No idli, no dosa
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Is it just my perception or have publishers and writers suddenly woken up to the culinary wealth of southern India? In the past six months, there has been a (relative) glut of cookbooks and food memoirs rooted firmly in the south, of which two stand out: The austere The Udupi Kitchen by Malati Srinivasan and Geetha Rao (Discovering Udupi cuisine), and the warm Tiffin by Rukmini Srinivas (Alternatives in America). To join their distinguished company, now comes Annapurni: Heritage Cuisine from Tamil Nadu, a more flamboyant production altogether, both in design and concept.
First, the design. Till recently, cookbook layouts in India stuck to the straight and narrow, opting for clarity over colour, substituting illustrations for photographs and addressing only the serious cook. Those with slightly bigger budgets threw in four- or eight-page clusters of photographs bunched together, with page references that then had the cook/browser frantically matching picture to recipe. Of late, with food taking over every visual medium, the art/cookbook genre has exploded, with glossy pages and specially commissioned photographs, even if they run the danger of never making the move from coffee table to kitchen table.
Annapurni, however, doesn’t belong to any of these categories: It has photos but not too many; it is no paperback, but far more handy than a coffee table book. In fact, more than a cookbook, it evokes a precious collection of family recipes. You know the kind: a large folio volume maybe, or a regular lined exercise book, covered in neat handwriting, perhaps more than one, slightly yellowed with age and dog-eared, highlighted by a cook’s notes (“ideal with mutton biryani”) and little doodles, a few stains of turmeric and maybe a couple of watermarks, bolstered with photos and clipped sheets of paper, and redolent of meals past and loves long gone.
But there’s substance to Annapurni as well, not just style. Moving away from easy-access family or community recipes, author and collator Sabita Radhakrishna stretches to embrace multiple peoples across South India: Mudaliars, Vellalar Christians, Anglo-Indians, Tamil Muslims, Nattukattai Chettiars, Naidus and Kongunadus, each of them associated with a particular part of the present-day state, even those who are not Tamil-speakers. It does not claim to be an exhaustive listing by any means but the handpicked assortment of recipes from these seven communities indicates the depth and breadth of the food heritage of a single state of the country. There are introductory notes to each of these communities, potted histories and social rituals and eating habits—not encyclopaedic, but enough to pique the interest.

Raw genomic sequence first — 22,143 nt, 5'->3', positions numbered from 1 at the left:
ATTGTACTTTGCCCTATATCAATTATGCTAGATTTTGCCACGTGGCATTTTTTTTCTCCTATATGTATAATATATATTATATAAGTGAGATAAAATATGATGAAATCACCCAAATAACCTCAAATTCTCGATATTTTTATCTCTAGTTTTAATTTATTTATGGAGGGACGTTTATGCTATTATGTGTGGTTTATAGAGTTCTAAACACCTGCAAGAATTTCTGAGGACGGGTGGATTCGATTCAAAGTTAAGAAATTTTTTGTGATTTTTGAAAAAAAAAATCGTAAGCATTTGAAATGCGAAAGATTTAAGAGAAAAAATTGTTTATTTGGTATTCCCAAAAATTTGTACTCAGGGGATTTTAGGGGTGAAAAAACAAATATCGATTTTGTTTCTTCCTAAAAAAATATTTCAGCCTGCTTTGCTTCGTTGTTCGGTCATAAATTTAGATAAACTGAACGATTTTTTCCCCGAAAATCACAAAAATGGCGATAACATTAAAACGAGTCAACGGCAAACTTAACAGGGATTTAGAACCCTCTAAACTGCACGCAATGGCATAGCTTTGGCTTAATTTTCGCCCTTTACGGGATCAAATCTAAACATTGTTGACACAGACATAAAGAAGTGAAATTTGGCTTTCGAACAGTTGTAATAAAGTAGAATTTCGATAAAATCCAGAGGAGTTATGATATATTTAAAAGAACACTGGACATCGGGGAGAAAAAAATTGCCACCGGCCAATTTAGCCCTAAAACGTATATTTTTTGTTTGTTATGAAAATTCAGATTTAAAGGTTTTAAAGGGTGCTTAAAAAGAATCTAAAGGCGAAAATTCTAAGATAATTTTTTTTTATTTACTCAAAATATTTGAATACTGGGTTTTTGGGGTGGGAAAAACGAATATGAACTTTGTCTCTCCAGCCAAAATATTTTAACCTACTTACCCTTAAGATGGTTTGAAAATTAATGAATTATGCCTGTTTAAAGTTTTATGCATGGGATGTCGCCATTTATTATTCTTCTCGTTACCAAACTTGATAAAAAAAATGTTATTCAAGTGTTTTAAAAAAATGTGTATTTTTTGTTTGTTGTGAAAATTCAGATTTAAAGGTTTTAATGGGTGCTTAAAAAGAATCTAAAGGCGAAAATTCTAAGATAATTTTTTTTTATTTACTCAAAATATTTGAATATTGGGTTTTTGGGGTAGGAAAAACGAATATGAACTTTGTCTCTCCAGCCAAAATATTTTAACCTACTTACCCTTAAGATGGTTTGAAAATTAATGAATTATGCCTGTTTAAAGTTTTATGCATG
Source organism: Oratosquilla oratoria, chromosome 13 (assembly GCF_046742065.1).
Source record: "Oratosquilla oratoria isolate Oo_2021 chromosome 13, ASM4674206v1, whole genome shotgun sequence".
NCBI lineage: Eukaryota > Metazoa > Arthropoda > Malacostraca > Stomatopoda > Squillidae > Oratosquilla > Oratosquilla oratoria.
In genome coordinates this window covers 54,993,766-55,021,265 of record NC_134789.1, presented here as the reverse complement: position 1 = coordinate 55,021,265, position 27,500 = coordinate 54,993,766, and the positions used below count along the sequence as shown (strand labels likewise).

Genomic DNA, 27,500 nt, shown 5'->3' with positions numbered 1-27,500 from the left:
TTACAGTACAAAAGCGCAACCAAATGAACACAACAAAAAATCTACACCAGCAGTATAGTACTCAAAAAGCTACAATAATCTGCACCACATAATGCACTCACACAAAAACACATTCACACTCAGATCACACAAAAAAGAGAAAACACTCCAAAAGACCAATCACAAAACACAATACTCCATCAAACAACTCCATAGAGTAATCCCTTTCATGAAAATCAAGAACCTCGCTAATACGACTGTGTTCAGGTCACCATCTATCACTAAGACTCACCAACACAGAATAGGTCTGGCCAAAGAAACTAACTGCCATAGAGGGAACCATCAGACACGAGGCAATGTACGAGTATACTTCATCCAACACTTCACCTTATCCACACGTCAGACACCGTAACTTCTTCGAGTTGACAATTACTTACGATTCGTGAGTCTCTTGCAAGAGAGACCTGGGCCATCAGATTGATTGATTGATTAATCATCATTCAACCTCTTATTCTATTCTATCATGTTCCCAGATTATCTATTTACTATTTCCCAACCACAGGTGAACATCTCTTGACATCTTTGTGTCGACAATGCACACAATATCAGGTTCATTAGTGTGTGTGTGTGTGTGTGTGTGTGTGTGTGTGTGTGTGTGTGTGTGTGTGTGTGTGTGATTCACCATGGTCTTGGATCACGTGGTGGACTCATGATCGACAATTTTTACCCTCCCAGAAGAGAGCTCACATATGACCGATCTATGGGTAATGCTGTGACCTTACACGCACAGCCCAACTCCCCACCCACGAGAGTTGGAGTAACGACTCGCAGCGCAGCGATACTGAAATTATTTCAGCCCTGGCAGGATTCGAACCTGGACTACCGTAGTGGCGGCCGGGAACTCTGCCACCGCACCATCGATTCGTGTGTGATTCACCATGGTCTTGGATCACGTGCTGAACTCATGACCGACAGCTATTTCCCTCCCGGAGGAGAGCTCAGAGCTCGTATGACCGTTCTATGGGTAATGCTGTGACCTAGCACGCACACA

Possibly because of the choice of communities, there seems to be a preponderance of non-vegetarian recipes—I counted seven mutton recipes in the Mudaliar section alone—but, on the upside, I found a few I’d never heard of before, as well as unfamiliar variations. Like the Fried Mutton with Toasted Bread, which calls for the thick slices of bread to be toasted or deep-fried, added to the mutton (cooked with a bunch of spices, chillies and tamarind), and sautéed till the bread absorbs all the flavours; the dish is then served with chapattis or rice. This is one recipe that’s begging to be tried.
Or consider the Pish Pash listed under Anglo-Indian recipes. This was pretty much a nursery staple wherever the Anglo-Indians lived but the version I know best calls for chicken cooked together with rice, and spiced gently with onion, ginger and peppercorns. Radhakrishna’s 70-year-old recipe (with innovations from her mother) uses minced meat, chilli-coriander powder, tuar dal, ginger-garlic paste, tomato and fresh coriander.
The best surprise of all, though, is tucked away at the back of the book, Radhakrishna devotes two full pages to making the perfect South Indian filter coffee. For those, like me, who have struggled with getting the brew right, this is probably as good a breakdown you’re going to get.
On the downside, the book could have done with better editing. Forget the few literals (“marinate” for “marinade”, “off late”), I’d suggest a thorough read-through of the recipes before one actually starts cooking. For instance, in the Black-eyed Bean Curry with Brinjals, the recipe doesn’t actually incorporate the beans in the dish. Elsewhere, too, I noticed that the steps and procedures take for granted a certain expertise and experience in the cook.
Whether you drool over the design or drool over the recipes, Annapurni needs to be on your kitchen shelf, pronto.
This weekly series looks at what’s new with food and drink, and how we are interacting with it.